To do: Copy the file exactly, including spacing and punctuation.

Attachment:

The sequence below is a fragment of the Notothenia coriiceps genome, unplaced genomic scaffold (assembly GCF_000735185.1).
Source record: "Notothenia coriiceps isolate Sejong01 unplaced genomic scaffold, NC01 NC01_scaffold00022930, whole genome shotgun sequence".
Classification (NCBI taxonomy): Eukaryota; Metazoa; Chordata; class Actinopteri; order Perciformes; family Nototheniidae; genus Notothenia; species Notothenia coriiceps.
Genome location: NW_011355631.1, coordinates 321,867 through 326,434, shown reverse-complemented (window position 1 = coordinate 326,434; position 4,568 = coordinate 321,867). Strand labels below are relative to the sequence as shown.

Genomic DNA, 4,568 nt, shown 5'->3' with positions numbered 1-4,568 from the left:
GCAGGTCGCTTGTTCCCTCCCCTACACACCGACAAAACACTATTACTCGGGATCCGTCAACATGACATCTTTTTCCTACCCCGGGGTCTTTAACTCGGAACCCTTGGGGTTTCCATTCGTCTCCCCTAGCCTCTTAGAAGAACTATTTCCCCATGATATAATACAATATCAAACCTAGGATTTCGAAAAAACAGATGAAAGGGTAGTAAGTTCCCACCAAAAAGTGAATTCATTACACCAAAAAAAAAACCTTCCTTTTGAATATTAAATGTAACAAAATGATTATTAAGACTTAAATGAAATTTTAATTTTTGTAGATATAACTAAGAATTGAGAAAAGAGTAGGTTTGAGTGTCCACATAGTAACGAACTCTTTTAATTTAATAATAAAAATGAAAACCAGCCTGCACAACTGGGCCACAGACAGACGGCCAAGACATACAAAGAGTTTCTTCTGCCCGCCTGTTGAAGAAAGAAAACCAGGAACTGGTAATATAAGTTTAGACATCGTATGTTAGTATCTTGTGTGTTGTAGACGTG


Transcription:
The sequence below is a fragment of the Notothenia coriiceps genome, unplaced genomic scaffold (assembly GCF_000735185.1).
Source record: "Notothenia coriiceps isolate Sejong01 unplaced genomic scaffold, NC01 NC01_scaffold00022930, whole genome shotgun sequence".
Classification (NCBI taxonomy): Eukaryota; Metazoa; Chordata; class Actinopteri; order Perciformes; family Nototheniidae; genus Notothenia; species Notothenia coriiceps.
Genome location: NW_011355631.1, coordinates 321,867 through 326,434, shown reverse-complemented (window position 1 = coordinate 326,434; position 4,568 = coordinate 321,867). Strand labels below are relative to the sequence as shown.

Genomic DNA, 4,568 nt, shown 5'->3' with positions numbered 1-4,568 from the left:
GCAGGTCGCTTGTTCCCTCCCCTACACACCGACAAAACACTATTACTCGGGATCCGTCAACATGACATCTTTTTCCTACCCCGGGGTCTTTAACTCGGAACCCTTGGGGTTTCCATTCGTCTCCCCTAGCCTCTTAGAAGAACTATTTCCCCATGATATAATACAATATCAAACCTAGGATTTCGAAAAAACAGATGAAAGGGTAGTAAGTTCCCACCAAAAAGTGAATTCATTACACCAAAAAAAAAACCTTCCTTTTGAATATTAAATGTAACAAAATGATTATTAAGACTTAAATGAAATTTTAATTTTTGTAGATATAACTAAGAATTGAGAAAAGAGTAGGTTTGAGTGTCCACATAGTAACGAACTCTTTTAATTTAATAATAAAAATGAAAACCAGCCTGCACAACTGGGCCACAGACAGACGGCCAAGACATACAAAGAGTTTCTTCTGCCCGCCTGTTGAAGAAAGAAAACCAGGAACTGGTAATATAAGTTTAGACATCGTATGTTAGTATCTTGTGTGTTGTAGACGTG